Album Review: Ara – Jurisprudence 8.5 (Death Metal)

Written by Carcassbomb

  • Ara
  • Juriprudence
  • Technical Death Metal
  • Milwaukee, Wisconsin
  • May 15, 2020
  • 8.5/10

Long wormy kind of crawling technical death metal. This a death project consisting of three members of Northless, a sludge/post metal band, so it’s pretty evident that they are more comfortable playing in that longer form. It’s pretty damn good. The artwork is by Eliran Kantor, who is a metal art superstar right now and much like Adam Burke, his work varies with each piece and has a long lifespan. It’s a fantastic wrapping for this sound.

Artwork by Eliran Kantor

Have I said THE CHASM today? Well now I have. Like everything remotely technical, dark and long, I’m comparing this to THE CHASM is overall aesthetic. It’s a style I will always enjoy – one of those albums that’s almost death doom because of the mixing and writing but leans too hard into the death side of that to count. Bands like Moteriferum or Void Rot. Jurisprudence does reach some intensive speeds though, it often coils all the sounds and pummels out brutal death segments that hit hard. There’s a bunch of changes throughout that will keep your ear bent, it has that entertainment value.

The ending of “Etymologicide” stood out a lot to me, it spends a couple of minutes with a drum led kind of breakdown with the guitars spitting off little riffs and licks to either side. It was kind of like they were all just playing on their own but together and they were very comfortable doing it. It was very different and calls back to those post metal roots that give freshness to the approach of this death metal album. The drumming is crucial, always delivering with a very pronounced tone and good sense of arrival.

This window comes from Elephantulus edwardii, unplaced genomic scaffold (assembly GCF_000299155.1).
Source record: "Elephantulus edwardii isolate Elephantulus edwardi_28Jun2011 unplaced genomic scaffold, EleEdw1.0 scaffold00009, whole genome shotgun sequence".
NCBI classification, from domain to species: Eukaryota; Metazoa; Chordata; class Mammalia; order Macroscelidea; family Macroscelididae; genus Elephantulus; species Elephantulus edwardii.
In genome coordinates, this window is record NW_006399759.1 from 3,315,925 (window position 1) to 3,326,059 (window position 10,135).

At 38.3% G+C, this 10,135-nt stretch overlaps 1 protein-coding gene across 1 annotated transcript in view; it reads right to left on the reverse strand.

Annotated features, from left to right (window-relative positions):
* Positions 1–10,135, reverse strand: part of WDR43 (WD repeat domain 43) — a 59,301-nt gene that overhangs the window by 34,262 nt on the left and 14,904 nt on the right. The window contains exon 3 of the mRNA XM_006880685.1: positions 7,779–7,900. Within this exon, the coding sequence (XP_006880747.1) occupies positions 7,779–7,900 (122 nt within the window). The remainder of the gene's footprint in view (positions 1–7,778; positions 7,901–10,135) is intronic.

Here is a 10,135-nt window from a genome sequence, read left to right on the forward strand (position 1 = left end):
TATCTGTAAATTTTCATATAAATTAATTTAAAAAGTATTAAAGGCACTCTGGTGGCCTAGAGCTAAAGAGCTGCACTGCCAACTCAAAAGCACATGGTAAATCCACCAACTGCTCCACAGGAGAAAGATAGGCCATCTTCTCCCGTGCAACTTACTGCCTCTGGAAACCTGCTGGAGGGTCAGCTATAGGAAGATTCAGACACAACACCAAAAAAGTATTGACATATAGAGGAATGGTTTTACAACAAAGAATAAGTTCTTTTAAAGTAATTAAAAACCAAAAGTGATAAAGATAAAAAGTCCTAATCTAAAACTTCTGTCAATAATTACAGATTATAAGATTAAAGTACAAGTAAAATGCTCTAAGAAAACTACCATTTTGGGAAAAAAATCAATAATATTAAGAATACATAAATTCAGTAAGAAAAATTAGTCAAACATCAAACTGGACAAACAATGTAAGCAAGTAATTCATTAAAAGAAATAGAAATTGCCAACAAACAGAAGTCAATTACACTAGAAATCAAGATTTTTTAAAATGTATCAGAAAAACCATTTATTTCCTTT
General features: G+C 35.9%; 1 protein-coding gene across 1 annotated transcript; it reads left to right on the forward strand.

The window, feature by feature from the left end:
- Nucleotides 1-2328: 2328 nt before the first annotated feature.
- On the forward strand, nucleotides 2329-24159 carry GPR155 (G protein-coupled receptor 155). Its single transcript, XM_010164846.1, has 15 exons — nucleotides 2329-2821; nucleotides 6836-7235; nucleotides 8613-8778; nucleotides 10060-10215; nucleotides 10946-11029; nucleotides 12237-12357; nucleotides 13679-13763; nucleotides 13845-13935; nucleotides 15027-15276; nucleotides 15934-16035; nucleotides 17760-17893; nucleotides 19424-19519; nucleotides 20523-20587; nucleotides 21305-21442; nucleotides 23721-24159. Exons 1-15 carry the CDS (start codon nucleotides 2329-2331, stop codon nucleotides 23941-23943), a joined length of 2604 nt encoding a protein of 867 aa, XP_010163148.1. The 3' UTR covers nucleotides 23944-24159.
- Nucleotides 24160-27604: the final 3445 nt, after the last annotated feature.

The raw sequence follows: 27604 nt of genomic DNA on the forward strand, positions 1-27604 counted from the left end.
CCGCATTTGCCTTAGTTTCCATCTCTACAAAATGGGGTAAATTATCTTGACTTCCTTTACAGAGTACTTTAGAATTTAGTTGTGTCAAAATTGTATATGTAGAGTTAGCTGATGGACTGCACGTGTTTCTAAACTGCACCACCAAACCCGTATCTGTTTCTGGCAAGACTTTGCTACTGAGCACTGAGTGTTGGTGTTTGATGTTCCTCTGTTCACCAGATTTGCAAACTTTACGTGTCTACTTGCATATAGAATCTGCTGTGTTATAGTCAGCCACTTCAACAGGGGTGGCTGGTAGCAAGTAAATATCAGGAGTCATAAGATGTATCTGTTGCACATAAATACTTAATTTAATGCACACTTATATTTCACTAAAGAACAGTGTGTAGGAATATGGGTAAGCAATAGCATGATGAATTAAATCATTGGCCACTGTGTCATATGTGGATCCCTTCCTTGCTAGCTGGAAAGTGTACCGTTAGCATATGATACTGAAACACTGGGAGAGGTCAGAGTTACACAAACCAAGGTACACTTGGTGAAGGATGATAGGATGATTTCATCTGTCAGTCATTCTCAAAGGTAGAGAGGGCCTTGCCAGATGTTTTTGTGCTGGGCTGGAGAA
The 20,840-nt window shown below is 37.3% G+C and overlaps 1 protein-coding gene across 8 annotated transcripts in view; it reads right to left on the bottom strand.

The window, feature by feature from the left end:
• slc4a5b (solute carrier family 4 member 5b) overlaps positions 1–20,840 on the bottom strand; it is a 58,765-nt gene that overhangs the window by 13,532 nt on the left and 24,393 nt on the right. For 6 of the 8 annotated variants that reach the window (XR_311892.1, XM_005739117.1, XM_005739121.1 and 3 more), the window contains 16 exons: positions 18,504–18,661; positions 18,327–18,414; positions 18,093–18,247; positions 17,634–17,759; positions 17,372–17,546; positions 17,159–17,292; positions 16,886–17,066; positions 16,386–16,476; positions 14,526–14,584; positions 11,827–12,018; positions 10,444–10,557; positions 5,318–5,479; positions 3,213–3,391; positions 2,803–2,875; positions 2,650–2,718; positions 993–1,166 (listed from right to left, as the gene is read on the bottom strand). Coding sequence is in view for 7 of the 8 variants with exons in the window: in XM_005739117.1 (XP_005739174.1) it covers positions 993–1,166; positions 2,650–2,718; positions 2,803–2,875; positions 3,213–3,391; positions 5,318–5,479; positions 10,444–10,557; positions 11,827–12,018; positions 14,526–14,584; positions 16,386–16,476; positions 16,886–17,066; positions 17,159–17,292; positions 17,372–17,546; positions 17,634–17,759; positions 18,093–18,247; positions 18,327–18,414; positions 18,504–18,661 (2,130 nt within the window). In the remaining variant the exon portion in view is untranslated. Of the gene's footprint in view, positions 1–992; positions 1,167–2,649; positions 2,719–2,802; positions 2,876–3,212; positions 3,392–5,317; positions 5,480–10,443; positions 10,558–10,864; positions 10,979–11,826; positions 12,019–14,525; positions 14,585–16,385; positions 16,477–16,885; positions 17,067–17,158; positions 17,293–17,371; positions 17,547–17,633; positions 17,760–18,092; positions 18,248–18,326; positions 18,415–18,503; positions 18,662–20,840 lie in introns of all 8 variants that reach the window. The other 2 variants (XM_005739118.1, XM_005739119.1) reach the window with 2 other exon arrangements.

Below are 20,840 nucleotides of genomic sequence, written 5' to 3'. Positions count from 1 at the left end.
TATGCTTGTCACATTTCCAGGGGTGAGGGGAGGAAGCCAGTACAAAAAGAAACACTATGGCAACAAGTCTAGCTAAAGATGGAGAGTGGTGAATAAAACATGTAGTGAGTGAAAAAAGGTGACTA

Ara: Bandcamp / Facebook

The guitars tend to be very loud with excessive gain no matter what is going on. Half of the actual sludge sound to the album is just the dripping from the distorted sustain. It’s thick, they seem to have control over it. All the guitars are apparently done by Jerry Hauppa which accounts for the song writing differences – the riffs are well arranged to compliment each other. Sometimes they will glide with atmosphere and other times they become mechanical drills.

This is Ara’s first album since 2014 and they have definitely returned with a vigor. This album places very nicely into the 2020 arena of lofi sounding kinda cosmic crushing death. It has a lot of exciting moments that reveal themselves when you least expect it, at worst it might drill on a little too long in some places.


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